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Can't understand it?  Issues

I understand and can appreciate the gist of what you're saying here, Joel, but the examples you give are just, well, wrong.

HTML wasn't created because SGML was too confusing.  It was created as a shortcut for having to specify an SGML prologue (think 'XML schema') at the beginning of every document.  Along the way, HTML went from a prenegotiated subset of SGML to a non-SGML format, but the fact remains that 'confusingness' wasn't the impetus.

Even worse, HTTP wasn't created because FTP was confusing!  Look at the specs:  the initial HTTP spec is almost of the same complexity as the then-current FTP spec (as a really rough metric, they differ in size by only about 10%).  In many ways, FTP is a much simpler protocol--have you ever implemented it?

FTP doesn't allow you to specify metadata, it doesn't let the client and server negotiate the format to be sent, and it doesn't allow you to use any kind of uniform resource identifier.  THAT is why HTTP was invented.

Tim Lesher
Friday, April 5, 2002

Maybe he was thinking from a user's POV not a programmer's. If you think from a user's POV his points make sense, yours do not. If you think from a programmer's POV the reverse is true.

As customer satisfaction is very important, of course thinking from the customer's POV is what we all should be doing, right?

Robert Moir
Friday, April 5, 2002

No doubt Joel (or someone at Fogcreek) was pissed at having to implement some overblown spec, and he just vented.  That's all I took it as.

tan stafl
Friday, April 5, 2002

Or, to phrase it anothe4r way,  You don't have to understand the entire spec to consume it...just to implement it.

Friday, April 5, 2002

> Maybe he was thinking from a user's POV not a programmer's.

Hmm, a customer reading an industry spec? I think not...


James Wann
Friday, April 5, 2002

It's all kind of the same thing.  When I am programming,
I act as the user of someone else's API.  If that somebody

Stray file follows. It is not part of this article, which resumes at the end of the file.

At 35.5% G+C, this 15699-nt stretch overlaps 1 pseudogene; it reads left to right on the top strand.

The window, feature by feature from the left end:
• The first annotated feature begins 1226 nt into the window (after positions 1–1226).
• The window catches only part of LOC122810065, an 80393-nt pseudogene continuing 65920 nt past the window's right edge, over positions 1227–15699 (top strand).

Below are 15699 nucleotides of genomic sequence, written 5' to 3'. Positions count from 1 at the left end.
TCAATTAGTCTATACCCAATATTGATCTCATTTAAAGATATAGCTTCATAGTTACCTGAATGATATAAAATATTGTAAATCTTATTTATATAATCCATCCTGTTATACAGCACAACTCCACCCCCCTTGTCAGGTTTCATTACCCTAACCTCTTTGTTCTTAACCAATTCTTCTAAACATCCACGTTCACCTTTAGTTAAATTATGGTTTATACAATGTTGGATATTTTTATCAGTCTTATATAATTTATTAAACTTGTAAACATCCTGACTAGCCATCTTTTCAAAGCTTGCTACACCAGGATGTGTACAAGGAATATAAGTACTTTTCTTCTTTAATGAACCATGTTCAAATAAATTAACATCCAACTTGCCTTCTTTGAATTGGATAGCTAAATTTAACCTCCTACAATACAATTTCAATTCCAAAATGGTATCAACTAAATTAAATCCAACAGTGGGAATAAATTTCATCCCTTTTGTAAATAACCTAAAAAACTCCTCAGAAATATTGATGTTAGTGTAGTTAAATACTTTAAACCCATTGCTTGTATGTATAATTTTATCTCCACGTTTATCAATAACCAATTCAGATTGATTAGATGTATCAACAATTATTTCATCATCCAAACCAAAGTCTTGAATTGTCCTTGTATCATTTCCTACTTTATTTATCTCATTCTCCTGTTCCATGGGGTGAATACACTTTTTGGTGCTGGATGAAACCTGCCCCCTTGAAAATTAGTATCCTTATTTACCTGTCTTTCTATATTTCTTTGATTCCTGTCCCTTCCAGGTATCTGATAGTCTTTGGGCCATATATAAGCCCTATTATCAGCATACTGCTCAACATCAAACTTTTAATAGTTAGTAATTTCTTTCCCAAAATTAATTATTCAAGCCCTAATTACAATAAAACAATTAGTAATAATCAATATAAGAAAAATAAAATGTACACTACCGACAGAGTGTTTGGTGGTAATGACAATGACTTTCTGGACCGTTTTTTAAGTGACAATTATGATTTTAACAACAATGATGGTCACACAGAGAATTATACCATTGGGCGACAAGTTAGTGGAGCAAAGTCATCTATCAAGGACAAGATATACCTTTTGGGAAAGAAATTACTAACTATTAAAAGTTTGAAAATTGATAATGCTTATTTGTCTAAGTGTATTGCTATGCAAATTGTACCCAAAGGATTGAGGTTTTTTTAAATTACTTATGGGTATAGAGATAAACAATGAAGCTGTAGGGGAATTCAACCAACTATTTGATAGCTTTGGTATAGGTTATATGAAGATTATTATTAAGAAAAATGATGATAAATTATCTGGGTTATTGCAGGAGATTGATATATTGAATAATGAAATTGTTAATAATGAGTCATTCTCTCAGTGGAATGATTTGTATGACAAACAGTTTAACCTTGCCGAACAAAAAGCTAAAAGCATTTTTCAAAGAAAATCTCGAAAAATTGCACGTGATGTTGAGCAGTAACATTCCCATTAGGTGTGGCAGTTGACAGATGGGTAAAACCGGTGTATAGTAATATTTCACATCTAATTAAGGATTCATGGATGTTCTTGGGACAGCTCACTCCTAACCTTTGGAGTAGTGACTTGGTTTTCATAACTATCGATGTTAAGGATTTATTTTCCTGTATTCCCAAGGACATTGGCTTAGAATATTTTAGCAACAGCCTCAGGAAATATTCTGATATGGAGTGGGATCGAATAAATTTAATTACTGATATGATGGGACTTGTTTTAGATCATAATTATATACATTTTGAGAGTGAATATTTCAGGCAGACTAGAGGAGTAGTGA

bundled in everything that they could ever imagine ever
wanting, then I --- as a user of the API -- am going to be
just as stumped and unhappy as any non-programmer
struggling with some bells-and-whistles application.

User-interface design applies to creating an API.  Oddly
enough, the designers and the end users of an API share
a similar background.  So the prevalence of over-complex
APIs shows that even "familiarity with the user" is not
enough to do good user interface design.  One must rein
in the impulse to add to the interface, since each new part
adds to the mental burden of using the interface.

Jeff Hultquist
Friday, April 5, 2002

Taken to the extreme Joel's words may not be universally applicable, but I think he's put his finger on an important general principle. Simple, lightweight, user-friendly standards are much more likely to take hold than baroque, committee-designed ones, even if they are not quite as powerful or comprehensive. (shades of "Worse is Better"...). Consider the number of people using HTML vs XML, Microsoft Word vs TeX, Macromedia Flash vs SVG... Tons of non-geek grade-school kids are learning HTML these days; those learning XML/XSL/etc obviously number much fewer...

Not to say that complex standards are inherently inferior; some are useful precisely because of their comprehensiveness - Unicode comes to mind...

Daniel Maas
Saturday, April 6, 2002

My "complaint" about it is its trivializing serious technology: telephony protocols, nuclear power, medicine and psychology, everything really. <g>

Christopher Wells
Saturday, April 6, 2002

I see it more as a rant about academia v. practicality. Long winded academic specs v. short practical ones. YMMV IMHO ETC.

Mark W
Saturday, April 6, 2002

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